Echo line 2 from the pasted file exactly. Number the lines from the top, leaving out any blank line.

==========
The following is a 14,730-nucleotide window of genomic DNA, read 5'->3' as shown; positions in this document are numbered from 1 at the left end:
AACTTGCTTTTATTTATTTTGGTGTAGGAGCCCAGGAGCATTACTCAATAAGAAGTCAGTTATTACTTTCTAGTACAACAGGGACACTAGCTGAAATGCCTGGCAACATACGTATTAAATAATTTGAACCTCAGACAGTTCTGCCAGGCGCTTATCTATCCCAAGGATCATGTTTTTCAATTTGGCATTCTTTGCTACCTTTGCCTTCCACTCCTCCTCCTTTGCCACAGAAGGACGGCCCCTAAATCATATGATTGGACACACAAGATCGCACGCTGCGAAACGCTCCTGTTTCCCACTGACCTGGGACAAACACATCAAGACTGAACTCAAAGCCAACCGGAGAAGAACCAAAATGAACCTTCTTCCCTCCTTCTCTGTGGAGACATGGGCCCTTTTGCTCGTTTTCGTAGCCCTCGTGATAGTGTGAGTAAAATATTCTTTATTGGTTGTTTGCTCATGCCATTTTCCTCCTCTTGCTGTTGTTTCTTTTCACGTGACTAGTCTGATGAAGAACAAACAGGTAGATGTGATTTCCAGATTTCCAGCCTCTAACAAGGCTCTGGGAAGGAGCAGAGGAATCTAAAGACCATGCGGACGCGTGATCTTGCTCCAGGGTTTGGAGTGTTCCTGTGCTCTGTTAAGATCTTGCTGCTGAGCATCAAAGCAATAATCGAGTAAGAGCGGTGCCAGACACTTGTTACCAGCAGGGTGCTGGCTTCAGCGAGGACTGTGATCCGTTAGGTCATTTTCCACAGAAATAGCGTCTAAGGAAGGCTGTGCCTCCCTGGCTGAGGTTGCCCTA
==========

AACTTGCTTTTATTTATTTTGGTGTAGGAGCCCAGGAGCATTACTCAATAAGAAGTCAGTTATTACTTTCTAGTACAACAGGGACACTAGCTGAAATGCCTGGCAACATACGTATTAAATAATTTGAACCTCAGACAGTTCTGCCAGGCGCTTATCTATCCCAAGGATCATGTTTTTCAATTTGGCATTCTTTGCTACCTTTGCCTTCCACTCCTCCTCCTTTGCCACAGAAGGACGGCCCCTAAATCATATGATTGGACACACAAGATCGCACGCTGCGAAACGCTCCTGTTTCCCACTGACCTGGGACAAACACATCAAGACTGAACTCAAAGCCAACCGGAGAAGAACCAAAATGAACCTTCTTCCCTCCTTCTCTGTGGAGACATGGGCCCTTTTGCTCGTTTTCGTAGCCCTCGTGATAGTGTGAGTAAAATATTCTTTATTGGTTGTTTGCTCATGCCATTTTCCTCCTCTTGCTGTTGTTTCTTTTCACGTGACTAGTCTGATGAAGAACAAACAGGTAGATGTGATTTCCAGATTTCCAGCCTCTAACAAGGCTCTGGGAAGGAGCAGAGGAATCTAAAGACCATGCGGACGCGTGATCTTGCTCCAGGGTTTGGAGTGTTCCTGTGCTCTGTTAAGATCTTGCTGCTGAGCATCAAAGCAATAATCGAGTAAGAGCGGTGCCAGACACTTGTTACCAGCAGGGTGCTGGCTTCAGCGAGGACTGTGATCCGTTAGGTCATTTTCCACAGAAATAGCGTCTAAGGAAGGCTGTGCCTCCCTGGCTGAGGTTGCCCTA